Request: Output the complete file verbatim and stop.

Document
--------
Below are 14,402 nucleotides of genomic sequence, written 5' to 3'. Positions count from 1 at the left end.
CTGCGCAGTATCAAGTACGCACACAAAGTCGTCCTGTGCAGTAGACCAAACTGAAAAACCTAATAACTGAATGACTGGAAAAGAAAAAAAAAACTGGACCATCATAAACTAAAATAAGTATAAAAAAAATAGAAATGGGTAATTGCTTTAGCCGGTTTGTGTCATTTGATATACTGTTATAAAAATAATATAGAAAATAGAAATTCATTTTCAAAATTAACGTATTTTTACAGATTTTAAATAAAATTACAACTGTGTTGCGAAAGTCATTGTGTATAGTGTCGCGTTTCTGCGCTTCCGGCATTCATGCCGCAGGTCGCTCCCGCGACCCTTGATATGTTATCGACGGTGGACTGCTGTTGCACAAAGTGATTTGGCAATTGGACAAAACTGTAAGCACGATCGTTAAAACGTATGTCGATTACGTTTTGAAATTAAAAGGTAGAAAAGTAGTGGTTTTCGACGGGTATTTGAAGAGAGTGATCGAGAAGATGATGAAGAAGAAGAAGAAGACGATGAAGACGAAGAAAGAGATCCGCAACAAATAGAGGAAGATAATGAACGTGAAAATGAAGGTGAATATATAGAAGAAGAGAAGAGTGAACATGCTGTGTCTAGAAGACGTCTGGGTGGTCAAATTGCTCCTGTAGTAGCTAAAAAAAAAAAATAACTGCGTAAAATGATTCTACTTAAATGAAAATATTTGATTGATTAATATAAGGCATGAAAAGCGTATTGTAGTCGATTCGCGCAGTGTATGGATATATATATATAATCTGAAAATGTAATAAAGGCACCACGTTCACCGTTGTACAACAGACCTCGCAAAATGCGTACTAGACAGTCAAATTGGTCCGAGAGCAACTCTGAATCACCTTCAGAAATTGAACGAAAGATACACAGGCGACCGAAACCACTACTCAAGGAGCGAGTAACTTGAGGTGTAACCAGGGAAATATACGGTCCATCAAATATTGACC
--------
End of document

Below are 14,402 nucleotides of genomic sequence, written 5' to 3'. Positions count from 1 at the left end.
CTGCGCAGTATCAAGTACGCACACAAAGTCGTCCTGTGCAGTAGACCAAACTGAAAAACCTAATAACTGAATGACTGGAAAAGAAAAAAAAAACTGGACCATCATAAACTAAAATAAGTATAAAAAAAATAGAAATGGGTAATTGCTTTAGCCGGTTTGTGTCATTTGATATACTGTTATAAAAATAATATAGAAAATAGAAATTCATTTTCAAAATTAACGTATTTTTACAGATTTTAAATAAAATTACAACTGTGTTGCGAAAGTCATTGTGTATAGTGTCGCGTTTCTGCGCTTCCGGCATTCATGCCGCAGGTCGCTCCCGCGACCCTTGATATGTTATCGACGGTGGACTGCTGTTGCACAAAGTGATTTGGCAATTGGACAAAACTGTAAGCACGATCGTTAAAACGTATGTCGATTACGTTTTGAAATTAAAAGGTAGAAAAGTAGTGGTTTTCGACGGGTATTTGAAGAGAGTGATCGAGAAGATGATGAAGAAGAAGAAGAAGACGATGAAGACGAAGAAAGAGATCCGCAACAAATAGAGGAAGATAATGAACGTGAAAATGAAGGTGAATATATAGAAGAAGAGAAGAGTGAACATGCTGTGTCTAGAAGACGTCTGGGTGGTCAAATTGCTCCTGTAGTAGCTAAAAAAAAAAAATAACTGCGTAAAATGATTCTACTTAAATGAAAATATTTGATTGATTAATATAAGGCATGAAAAGCGTATTGTAGTCGATTCGCGCAGTGTATGGATATATATATATAATCTGAAAATGTAATAAAGGCACCACGTTCACCGTTGTACAACAGACCTCGCAAAATGCGTACTAGACAGTCAAATTGGTCCGAGAGCAACTCTGAATCACCTTCAGAAATTGAACGAAAGATACACAGGCGACCGAAACCACTACTCAAGGAGCGAGTAACTTGAGGTGTAACCAGGGAAATATACGGTCCATCAAATATTGACC